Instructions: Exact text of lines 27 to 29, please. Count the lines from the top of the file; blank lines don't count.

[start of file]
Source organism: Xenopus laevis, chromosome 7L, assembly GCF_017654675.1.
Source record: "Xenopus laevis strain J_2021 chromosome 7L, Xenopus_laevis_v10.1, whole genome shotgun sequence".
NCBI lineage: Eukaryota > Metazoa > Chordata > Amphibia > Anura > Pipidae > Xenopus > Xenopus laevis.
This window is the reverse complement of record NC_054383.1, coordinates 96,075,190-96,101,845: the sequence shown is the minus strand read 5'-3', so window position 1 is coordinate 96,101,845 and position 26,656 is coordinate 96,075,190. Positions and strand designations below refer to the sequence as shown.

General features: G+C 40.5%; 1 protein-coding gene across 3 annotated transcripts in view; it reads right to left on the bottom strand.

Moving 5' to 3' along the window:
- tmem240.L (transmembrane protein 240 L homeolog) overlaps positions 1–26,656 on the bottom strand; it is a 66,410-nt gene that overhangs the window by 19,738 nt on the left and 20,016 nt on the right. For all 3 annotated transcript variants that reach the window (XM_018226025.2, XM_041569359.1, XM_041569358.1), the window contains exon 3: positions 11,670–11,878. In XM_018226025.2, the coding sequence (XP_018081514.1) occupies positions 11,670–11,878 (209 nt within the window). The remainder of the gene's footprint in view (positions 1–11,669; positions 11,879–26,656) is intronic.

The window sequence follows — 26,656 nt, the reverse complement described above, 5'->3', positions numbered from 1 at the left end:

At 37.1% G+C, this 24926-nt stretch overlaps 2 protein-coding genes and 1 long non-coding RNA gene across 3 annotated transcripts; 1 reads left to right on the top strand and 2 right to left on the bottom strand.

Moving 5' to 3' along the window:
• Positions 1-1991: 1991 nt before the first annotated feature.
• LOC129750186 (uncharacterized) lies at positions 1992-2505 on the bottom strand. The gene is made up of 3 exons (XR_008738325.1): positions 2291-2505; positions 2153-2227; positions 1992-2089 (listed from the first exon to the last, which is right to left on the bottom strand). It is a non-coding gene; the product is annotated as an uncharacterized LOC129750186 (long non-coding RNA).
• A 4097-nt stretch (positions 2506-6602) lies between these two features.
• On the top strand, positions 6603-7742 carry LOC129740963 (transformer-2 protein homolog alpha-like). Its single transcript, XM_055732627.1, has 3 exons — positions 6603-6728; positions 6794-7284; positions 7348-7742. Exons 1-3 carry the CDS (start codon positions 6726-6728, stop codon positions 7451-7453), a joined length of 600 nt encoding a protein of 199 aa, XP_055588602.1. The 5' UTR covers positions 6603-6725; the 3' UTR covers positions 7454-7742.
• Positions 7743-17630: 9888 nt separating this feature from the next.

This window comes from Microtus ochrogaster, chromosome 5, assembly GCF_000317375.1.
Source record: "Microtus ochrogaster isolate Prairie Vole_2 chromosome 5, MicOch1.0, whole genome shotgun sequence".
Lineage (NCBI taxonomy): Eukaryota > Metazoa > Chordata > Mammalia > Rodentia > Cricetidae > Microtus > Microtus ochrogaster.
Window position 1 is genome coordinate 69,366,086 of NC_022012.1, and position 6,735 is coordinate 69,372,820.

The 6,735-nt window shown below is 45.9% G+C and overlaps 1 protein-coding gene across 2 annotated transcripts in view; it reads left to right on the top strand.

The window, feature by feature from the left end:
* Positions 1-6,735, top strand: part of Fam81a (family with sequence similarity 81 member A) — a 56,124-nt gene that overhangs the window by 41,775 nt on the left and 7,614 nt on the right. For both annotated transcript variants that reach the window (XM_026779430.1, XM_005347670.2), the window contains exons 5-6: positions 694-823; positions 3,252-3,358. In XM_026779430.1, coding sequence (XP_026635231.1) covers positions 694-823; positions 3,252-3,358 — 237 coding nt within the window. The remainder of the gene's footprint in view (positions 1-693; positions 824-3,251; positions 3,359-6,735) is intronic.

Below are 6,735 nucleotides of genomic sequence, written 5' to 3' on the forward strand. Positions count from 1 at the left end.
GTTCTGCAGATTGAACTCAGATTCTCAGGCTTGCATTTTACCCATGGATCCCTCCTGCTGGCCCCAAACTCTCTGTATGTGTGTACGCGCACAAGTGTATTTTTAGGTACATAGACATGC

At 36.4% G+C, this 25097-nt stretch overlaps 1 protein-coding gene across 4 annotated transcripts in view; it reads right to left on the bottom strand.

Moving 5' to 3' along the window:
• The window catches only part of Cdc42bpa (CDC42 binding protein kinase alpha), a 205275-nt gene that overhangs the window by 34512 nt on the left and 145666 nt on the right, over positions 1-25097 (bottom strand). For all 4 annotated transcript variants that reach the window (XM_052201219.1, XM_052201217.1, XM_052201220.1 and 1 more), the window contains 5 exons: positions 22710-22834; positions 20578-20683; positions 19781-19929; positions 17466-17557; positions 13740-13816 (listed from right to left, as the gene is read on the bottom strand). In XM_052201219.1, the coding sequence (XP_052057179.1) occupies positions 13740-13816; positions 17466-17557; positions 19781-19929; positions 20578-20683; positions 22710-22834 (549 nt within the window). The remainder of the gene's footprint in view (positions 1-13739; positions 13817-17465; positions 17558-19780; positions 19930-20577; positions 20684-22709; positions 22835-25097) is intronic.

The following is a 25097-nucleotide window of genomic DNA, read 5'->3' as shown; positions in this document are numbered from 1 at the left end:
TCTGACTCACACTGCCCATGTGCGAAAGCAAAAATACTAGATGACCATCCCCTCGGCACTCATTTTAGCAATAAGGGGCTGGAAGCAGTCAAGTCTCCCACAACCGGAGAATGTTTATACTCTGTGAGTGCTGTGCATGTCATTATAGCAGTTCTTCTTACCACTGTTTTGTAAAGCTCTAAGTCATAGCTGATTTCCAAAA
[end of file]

• The window catches only part of Cdc42bpa (CDC42 binding protein kinase alpha), a 205275-nt gene that overhangs the window by 34512 nt on the left and 145666 nt on the right, over positions 1-25097 (bottom strand). For all 4 annotated transcript variants that reach the window (XM_052201219.1, XM_052201217.1, XM_052201220.1 and 1 more), the window contains 5 exons: positions 22710-22834; positions 20578-20683; positions 19781-19929; positions 17466-17557; positions 13740-13816 (listed from right to left, as the gene is read on the bottom strand). In XM_052201219.1, the coding sequence (XP_052057179.1) occupies positions 13740-13816; positions 17466-17557; positions 19781-19929; positions 20578-20683; positions 22710-22834 (549 nt within the window). The remainder of the gene's footprint in view (positions 1-13739; positions 13817-17465; positions 17558-19780; positions 19930-20577; positions 20684-22709; positions 22835-25097) is intronic.

The following is a 25097-nucleotide window of genomic DNA, read 5'->3' as shown; positions in this document are numbered from 1 at the left end:
TCTGACTCACACTGCCCATGTGCGAAAGCAAAAATACTAGATGACCATCCCCTCGGCACTCATTTTAGCAATAAGGGGCTGGAAGCAGTCAAGTCTCCCACAACCGGAGAATGTTTATACTCTGTGAGTGCTGTGCATGTCATTATAGCAGTTCTTCTTACCACTGTTTTGTAAAGCTCTAAGTCATAGCTGATTTCCAAAA